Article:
‘West Side Story’ / Mac-Haydn Theater
IN THE MID-FIFTIES, three theatrical geniuses came together to create a nearly perfect musical–no matter what the creators have since said about it. Leonard Bernstein brought his “serious music” chops, his grasp of American jazz and pop idioms, and his powerfully emotional nature. A young Stephen Sondheim brought sky-high verbal skills, an instinct for the pared-down ballad lyric and an impeccable ear for color, humor and super-clever word play. Jerome Robbins brought the perfect synthesis of balletic and jazz movement along with an astonishing instinct for the structure of a drama. Nothing as good in the field has been created before or since, although “Sweeney Todd” and “Gypsy” come close. Most musicals seem trivial by comparison. Most modern operas lumber along below “West Side Story.”
You know what it’s about: “Them-and-us.” Urban gangs. Racism. Romeo-and-Juliet romantic love.
Casting of this thing is always difficult. It was less than ideal even in the original Broadway production and in the Broadway revivals. What chance does a summer stock company have to find teenage types with top-skill voices, who are also top-skill dancers and actors? Mac-Haydn does quite well in the voice department. Mia Pinero as Maria has a lovely sound and an enviable, long vocal line. Jarrett Jay Yoder has a rangy, bright tenor capable of melting into an expressive heady mix. Both are convincing in the lead roles.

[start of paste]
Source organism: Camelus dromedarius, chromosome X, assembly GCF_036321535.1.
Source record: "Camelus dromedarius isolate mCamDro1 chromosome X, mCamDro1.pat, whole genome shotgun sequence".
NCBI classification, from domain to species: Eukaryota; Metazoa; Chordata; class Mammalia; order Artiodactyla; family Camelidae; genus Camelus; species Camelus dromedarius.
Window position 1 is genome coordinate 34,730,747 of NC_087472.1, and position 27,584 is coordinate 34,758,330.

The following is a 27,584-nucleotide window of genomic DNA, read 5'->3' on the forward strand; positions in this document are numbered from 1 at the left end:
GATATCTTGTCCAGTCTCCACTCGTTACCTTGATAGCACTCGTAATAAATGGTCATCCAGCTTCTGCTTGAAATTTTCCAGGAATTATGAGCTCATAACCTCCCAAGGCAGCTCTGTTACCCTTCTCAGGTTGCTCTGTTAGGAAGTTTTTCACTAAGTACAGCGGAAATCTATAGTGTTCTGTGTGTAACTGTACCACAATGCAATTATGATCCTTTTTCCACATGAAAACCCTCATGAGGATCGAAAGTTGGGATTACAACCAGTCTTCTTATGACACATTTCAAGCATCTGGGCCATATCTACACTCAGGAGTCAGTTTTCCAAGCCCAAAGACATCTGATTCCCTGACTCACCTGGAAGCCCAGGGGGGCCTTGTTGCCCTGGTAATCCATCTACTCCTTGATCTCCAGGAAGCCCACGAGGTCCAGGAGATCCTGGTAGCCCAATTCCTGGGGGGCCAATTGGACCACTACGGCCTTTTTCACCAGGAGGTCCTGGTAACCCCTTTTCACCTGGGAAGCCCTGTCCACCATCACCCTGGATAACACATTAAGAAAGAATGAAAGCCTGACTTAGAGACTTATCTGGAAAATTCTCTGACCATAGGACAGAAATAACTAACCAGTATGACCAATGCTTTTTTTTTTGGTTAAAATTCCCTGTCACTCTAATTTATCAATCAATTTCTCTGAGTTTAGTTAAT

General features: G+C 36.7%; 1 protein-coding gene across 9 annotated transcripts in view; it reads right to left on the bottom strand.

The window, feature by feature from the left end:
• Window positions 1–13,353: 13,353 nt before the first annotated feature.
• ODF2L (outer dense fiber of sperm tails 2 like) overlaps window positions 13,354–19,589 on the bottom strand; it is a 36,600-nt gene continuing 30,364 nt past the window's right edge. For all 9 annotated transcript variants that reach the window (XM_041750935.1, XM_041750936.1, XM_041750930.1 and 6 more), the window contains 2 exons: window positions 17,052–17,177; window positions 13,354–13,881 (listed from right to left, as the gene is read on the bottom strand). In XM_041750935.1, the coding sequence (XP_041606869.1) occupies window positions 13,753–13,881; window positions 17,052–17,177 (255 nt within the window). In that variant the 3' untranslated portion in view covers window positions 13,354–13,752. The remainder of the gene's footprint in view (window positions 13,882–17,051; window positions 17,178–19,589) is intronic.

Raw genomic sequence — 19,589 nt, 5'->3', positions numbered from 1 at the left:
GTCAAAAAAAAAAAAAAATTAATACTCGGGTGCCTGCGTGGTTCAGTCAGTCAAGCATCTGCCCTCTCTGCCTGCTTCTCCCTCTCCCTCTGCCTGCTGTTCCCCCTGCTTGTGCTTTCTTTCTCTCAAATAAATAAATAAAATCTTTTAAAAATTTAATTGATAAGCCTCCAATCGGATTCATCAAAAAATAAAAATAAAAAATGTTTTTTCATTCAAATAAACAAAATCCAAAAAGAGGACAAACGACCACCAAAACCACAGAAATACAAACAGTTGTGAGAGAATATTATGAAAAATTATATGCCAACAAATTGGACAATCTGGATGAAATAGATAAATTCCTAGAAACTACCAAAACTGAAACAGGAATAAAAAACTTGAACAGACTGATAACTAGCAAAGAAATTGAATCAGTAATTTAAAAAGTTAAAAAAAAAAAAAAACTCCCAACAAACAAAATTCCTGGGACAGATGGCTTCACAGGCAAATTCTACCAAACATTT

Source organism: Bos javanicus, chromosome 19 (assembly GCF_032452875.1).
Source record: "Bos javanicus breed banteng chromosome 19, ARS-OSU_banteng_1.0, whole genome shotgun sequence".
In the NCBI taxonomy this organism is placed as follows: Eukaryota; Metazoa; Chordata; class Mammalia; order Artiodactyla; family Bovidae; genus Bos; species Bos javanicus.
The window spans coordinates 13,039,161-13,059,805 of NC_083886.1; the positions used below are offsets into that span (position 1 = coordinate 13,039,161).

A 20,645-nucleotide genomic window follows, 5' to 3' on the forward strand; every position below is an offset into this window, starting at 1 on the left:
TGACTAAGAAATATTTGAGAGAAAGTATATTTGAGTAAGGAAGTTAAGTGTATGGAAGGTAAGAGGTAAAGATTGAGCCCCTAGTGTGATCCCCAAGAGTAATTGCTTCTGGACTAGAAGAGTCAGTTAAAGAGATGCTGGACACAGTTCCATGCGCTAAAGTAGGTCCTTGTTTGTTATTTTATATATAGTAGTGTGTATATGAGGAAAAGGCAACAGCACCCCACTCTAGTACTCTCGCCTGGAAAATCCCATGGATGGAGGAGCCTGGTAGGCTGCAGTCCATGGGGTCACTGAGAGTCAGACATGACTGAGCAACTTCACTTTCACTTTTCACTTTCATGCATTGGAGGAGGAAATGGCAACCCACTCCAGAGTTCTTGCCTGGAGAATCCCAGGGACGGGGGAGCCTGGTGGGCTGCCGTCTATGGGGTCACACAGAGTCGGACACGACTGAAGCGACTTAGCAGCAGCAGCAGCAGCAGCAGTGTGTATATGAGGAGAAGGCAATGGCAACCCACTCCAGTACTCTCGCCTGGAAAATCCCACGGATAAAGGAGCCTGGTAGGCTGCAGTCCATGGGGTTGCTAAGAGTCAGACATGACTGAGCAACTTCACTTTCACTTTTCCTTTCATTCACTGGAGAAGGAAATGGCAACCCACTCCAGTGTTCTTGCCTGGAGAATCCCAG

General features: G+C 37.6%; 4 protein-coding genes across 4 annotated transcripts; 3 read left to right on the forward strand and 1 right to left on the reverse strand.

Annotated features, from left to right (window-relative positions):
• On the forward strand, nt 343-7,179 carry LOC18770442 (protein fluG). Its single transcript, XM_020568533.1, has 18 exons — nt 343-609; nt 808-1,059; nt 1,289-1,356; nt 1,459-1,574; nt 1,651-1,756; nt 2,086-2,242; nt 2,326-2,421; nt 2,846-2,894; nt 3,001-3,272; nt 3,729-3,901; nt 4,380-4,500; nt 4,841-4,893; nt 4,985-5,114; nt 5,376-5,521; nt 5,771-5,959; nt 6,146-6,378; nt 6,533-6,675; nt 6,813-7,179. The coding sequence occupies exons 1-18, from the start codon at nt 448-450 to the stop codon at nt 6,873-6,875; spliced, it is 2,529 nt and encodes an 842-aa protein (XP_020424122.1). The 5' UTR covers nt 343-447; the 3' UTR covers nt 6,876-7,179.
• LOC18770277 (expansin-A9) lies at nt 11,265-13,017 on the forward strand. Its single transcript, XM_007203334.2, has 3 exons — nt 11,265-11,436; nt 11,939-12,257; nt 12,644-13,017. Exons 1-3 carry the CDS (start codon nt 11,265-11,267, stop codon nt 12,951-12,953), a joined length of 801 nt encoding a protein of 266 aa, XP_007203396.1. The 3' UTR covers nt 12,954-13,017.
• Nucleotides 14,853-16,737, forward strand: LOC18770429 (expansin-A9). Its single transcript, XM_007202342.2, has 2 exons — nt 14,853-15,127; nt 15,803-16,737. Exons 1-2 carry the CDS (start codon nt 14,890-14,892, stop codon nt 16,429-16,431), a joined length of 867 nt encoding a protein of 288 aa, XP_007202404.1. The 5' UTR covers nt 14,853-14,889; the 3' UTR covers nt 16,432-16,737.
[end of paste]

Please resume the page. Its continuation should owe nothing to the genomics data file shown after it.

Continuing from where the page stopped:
In the original, Robbins, of course, got his top dancers. In Mac-Haydn casting, only Ronnie S. Bowman Jr. as Bernardo and Jayme Wappel as Anybodys could pass a Robbins dance audition. (To see them dance together in Act II is a special delight.) Bowman’s electric physical life is the engine of his gang leadership, and Wappel’s pretty face and underlying femininity are a big plus for a wannabe-male gang-crasher.
The opening dance is thrilling, however. (Director-choreographer: James Kinney.) All re-creators of “West Side Story” borrow as many Robbins’ moves and patterns as possible, and this one is no exception. In-the-round brings special problems, but the style and intent are there.
In the acting department, Veronica Fiaoni as Anita shines. Her Anita is tough but feminine, sexy and strong. In Act II, she and Pinero sing an unusually beautiful and moving rendition of “A Boy Like That/I Have a Love.”
Not all the singing is that good. The men in Act I have too many pitch problems. (It’s cleanup time.)
It is surprising and welcome that the small Mac-Haydn orchestra captures so much of the impact of the original orchestrations. (Music director: Josh D. Smith.) The best parts of synthesizer sounds are in use and the acoustical violin, flute, trumpet and percussion are effective. Sometimes the amplification is overly enthusiastic.
In supporting roles, Pierre Marais is heart-wrenching as Chino; Curtis Schroeger is an attractive, effective Riff; Alan Angelo as Doc makes the character’s anguish and frustration palpable; and Tom Hagan as Shrank is an imposing, and appropriately loathsome cop.
Don’t miss a chance to see “West Side Story” at Mac-Haydn. Little can compete with the show’s compelling them vs. us theme and its gifts to the audience of laughter, goose bumps, tears and awe. It runs through Sunday, August 9.